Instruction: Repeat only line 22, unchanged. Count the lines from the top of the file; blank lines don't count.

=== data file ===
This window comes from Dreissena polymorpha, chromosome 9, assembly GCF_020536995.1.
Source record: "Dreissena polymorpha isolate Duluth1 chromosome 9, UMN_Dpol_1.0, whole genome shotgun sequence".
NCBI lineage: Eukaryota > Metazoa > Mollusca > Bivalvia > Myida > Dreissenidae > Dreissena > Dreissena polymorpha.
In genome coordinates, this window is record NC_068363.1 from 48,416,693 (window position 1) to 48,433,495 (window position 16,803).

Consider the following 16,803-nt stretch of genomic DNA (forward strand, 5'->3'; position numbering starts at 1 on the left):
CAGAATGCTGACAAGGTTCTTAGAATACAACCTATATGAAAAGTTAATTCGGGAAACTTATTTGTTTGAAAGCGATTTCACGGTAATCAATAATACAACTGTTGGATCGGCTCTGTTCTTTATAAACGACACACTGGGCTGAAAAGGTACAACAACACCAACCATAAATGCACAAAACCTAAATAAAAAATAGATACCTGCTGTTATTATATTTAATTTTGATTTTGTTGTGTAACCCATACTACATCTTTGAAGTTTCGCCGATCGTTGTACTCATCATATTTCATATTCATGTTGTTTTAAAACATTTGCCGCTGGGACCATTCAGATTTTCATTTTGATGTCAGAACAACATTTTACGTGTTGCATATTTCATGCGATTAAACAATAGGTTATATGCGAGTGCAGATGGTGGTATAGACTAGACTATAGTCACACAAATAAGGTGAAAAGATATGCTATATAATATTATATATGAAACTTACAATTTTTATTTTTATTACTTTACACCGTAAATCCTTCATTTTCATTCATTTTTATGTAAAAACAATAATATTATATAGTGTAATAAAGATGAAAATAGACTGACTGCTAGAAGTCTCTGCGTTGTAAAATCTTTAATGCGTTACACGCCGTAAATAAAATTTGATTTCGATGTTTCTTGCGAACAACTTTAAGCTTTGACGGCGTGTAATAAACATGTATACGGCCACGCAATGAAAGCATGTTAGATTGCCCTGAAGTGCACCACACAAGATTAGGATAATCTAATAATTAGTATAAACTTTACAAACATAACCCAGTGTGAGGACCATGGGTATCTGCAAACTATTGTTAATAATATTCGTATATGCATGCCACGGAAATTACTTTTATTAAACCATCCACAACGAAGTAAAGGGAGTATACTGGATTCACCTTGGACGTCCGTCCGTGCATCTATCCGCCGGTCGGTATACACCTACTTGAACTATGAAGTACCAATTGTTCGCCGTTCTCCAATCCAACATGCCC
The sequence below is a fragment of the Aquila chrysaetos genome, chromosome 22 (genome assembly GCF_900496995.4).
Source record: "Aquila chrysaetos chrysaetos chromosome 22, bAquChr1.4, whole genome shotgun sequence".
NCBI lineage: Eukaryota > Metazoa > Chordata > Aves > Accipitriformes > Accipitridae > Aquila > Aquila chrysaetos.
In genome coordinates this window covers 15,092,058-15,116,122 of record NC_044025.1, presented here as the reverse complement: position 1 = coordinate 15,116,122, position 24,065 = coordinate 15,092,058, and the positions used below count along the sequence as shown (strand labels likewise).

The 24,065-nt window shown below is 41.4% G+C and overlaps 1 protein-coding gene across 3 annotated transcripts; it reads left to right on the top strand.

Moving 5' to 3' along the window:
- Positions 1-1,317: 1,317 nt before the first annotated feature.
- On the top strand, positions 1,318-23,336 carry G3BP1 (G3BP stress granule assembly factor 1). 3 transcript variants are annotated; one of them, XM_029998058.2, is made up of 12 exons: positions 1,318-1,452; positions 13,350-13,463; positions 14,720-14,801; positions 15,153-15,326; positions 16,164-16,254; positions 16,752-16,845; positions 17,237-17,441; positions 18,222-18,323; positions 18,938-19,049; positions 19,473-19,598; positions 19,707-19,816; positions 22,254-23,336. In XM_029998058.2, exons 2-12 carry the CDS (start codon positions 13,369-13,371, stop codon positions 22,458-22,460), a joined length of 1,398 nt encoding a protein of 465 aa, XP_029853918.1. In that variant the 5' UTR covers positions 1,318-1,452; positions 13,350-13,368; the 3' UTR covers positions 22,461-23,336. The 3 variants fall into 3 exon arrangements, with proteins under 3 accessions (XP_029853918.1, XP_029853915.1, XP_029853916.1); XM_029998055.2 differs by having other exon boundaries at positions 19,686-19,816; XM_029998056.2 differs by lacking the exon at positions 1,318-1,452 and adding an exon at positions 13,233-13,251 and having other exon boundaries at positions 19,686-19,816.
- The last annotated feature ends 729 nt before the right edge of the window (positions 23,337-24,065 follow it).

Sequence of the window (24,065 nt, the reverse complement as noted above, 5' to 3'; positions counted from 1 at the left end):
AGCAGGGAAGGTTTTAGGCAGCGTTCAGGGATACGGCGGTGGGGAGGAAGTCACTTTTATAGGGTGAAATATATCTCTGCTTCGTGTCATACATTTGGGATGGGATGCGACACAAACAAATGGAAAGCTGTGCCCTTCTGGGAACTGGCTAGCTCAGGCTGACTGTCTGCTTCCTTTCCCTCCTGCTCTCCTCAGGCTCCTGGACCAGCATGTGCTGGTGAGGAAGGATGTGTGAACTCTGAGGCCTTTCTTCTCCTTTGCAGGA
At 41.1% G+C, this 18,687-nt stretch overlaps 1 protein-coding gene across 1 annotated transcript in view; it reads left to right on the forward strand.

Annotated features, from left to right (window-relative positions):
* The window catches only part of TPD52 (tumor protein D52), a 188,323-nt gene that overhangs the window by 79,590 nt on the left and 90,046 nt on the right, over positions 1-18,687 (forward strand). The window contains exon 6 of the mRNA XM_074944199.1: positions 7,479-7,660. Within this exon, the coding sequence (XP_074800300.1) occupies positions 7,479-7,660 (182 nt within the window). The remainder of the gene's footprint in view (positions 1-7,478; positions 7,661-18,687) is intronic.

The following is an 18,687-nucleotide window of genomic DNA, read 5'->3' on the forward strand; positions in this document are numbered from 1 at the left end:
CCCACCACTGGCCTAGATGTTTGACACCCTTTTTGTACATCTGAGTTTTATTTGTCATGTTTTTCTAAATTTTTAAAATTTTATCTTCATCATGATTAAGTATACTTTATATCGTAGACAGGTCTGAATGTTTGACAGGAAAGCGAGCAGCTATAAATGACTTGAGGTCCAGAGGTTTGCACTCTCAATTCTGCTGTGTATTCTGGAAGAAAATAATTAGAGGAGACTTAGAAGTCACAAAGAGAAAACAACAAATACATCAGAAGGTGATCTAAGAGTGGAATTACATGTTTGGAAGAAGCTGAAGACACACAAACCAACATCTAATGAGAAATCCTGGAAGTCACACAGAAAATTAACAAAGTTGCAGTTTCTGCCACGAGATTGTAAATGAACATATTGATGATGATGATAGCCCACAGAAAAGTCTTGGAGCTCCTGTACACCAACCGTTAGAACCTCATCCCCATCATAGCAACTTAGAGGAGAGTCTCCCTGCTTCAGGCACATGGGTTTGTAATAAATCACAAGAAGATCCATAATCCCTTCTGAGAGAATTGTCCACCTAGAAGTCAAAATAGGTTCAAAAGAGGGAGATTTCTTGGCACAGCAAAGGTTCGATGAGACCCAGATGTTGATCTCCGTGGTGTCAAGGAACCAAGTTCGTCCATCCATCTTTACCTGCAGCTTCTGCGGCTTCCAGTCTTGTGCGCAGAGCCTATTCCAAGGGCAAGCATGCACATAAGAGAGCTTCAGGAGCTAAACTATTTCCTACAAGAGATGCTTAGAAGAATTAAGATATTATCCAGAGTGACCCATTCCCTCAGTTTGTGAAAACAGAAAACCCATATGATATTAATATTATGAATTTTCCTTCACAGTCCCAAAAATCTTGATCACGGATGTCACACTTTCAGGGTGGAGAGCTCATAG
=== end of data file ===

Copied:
CCCACCACTGGCCTAGATGTTTGACACCCTTTTTGTACATCTGAGTTTTATTTGTCATGTTTTTCTAAATTTTTAAAATTTTATCTTCATCATGATTAAGTATACTTTATATCGTAGACAGGTCTGAATGTTTGACAGGAAAGCGAGCAGCTATAAATGACTTGAGGTCCAGAGGTTTGCACTCTCAATTCTGCTGTGTATTCTGGAAGAAAATAATTAGAGGAGACTTAGAAGTCACAAAGAGAAAACAACAAATACATCAGAAGGTGATCTAAGAGTGGAATTACATGTTTGGAAGAAGCTGAAGACACACAAACCAACATCTAATGAGAAATCCTGGAAGTCACACAGAAAATTAACAAAGTTGCAGTTTCTGCCACGAGATTGTAAATGAACATATTGATGATGATGATAGCCCACAGAAAAGTCTTGGAGCTCCTGTACACCAACCGTTAGAACCTCATCCCCATCATAGCAACTTAGAGGAGAGTCTCCCTGCTTCAGGCACATGGGTTTGTAATAAATCACAAGAAGATCCATAATCCCTTCTGAGAGAATTGTCCACCTAGAAGTCAAAATAGGTTCAAAAGAGGGAGATTTCTTGGCACAGCAAAGGTTCGATGAGACCCAGATGTTGATCTCCGTGGTGTCAAGGAACCAAGTTCGTCCATCCATCTTTACCTGCAGCTTCTGCGGCTTCCAGTCTTGTGCGCAGAGCCTATTCCAAGGGCAAGCATGCACATAAGAGAGCTTCAGGAGCTAAACTATTTCCTACAAGAGATGCTTAGAAGAATTAAGATATTATCCAGAGTGACCCATTCCCTCAGTTTGTGAAAACAGAAAACCCATATGATATTAATATTATGAATTTTCCTTCACAGTCCCAAAAATCTTGATCACGGATGTCACACTTTCAGGGTGGAGAGCTCATAG